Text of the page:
By Gaby Ndongo
President Joseph Kabila, 45, came to power in 2001 after the assassination of his father Joseph Laurent Desiré Kabila and as so far “won” two elections setting the limit for any other term as maintained in the Constitution of the DRC.
The Democratic Republic of Congo(DRC) is once again experiencing national instability just after several months from its last turmoil in 2015 of which dozens of people were killed for demonstrating against its president.
Human Rights Watch confirmed a death toll of 36 that included one security officer in the capital, Kinshasa, while four people lost their lives in Goma during the 2015 protest which began on the 19th to 24th January. The demonstration was triggered by the passing of a parliamentary bill stating that the president, Joseph Kabila, was to remain in power until a national census: led by the University of Kinshasa. However, with a high rate of unemployment and poverty in the DRC under the Kabila-led government, the bill was radically refused by the majority.
At the core of this recent upset in 2016 is the popular opinion among Congolese, from those living within and abroad the DRC, for the removal of the current President Joseph Kabila from power. President Kabila has served two terms in office as limited in the DRCs Constitution; the last term ending in December of 2016 but the opposition is suspicious of the strategic plan for the Independent National Electoral Commission (CENI) in asking the Constitutional Court for the election to occur in mid-2017. With an excuse of allowing for an overall voters’ poll that has been delayed, by the lack of funding and the registration of voters.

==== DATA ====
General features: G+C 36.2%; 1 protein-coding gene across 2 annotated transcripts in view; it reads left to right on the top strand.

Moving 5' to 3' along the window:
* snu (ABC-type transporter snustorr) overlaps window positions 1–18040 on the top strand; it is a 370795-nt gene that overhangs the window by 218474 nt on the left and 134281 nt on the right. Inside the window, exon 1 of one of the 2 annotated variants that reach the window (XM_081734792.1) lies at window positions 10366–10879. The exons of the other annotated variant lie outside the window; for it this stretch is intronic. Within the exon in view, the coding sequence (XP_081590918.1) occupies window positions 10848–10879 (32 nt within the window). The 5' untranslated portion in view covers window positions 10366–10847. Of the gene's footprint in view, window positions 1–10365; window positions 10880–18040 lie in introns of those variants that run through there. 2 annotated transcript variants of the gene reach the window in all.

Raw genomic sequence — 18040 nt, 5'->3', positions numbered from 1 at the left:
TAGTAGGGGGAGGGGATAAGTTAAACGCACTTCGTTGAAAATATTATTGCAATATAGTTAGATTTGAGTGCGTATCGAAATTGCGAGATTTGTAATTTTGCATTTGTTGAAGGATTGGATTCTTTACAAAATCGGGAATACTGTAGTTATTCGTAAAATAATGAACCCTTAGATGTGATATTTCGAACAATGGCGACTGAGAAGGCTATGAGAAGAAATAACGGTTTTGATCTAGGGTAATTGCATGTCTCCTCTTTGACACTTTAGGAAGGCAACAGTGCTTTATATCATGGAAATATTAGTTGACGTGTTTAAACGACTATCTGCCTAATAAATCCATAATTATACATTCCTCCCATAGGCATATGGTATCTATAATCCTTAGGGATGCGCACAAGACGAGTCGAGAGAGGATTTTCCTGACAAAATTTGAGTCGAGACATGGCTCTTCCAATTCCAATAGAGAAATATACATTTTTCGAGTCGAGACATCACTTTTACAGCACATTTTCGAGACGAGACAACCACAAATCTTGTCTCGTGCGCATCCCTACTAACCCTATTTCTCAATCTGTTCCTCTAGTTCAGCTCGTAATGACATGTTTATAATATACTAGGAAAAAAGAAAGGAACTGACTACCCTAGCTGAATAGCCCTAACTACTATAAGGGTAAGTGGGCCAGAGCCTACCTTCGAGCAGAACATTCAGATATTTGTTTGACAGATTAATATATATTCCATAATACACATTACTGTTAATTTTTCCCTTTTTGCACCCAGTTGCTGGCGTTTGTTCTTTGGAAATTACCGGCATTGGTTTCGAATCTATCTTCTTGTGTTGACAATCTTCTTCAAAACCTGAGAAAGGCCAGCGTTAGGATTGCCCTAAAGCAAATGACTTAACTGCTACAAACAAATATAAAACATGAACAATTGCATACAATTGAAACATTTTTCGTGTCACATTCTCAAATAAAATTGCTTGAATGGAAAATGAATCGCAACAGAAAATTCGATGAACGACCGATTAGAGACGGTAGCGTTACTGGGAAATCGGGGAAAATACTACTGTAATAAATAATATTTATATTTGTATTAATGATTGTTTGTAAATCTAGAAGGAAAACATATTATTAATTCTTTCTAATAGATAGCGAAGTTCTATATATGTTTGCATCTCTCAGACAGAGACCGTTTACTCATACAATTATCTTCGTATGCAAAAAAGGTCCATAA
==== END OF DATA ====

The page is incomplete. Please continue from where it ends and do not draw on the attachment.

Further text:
For this reason, anti-government protests have sparked off once again in the capital city of Kinshasa– situated west – and in one of the DRCs major cities of Goma, which is situated east of the country, demanding for the president to step down. The protests have left at least 50 civilians and three police officers dead on Monday 19th September 2016.
In relation to the DRCs Constitution the demonstrations carried out by the Congolese (that have protested)are legitimate because the Constitution gives citizens the duty to oppose those who either seize power by force or through the violation of the Constitution. However, the country has never experienced the peaceful transition of power; therefore, these recent occurrences are not exceptional but still they are detrimental.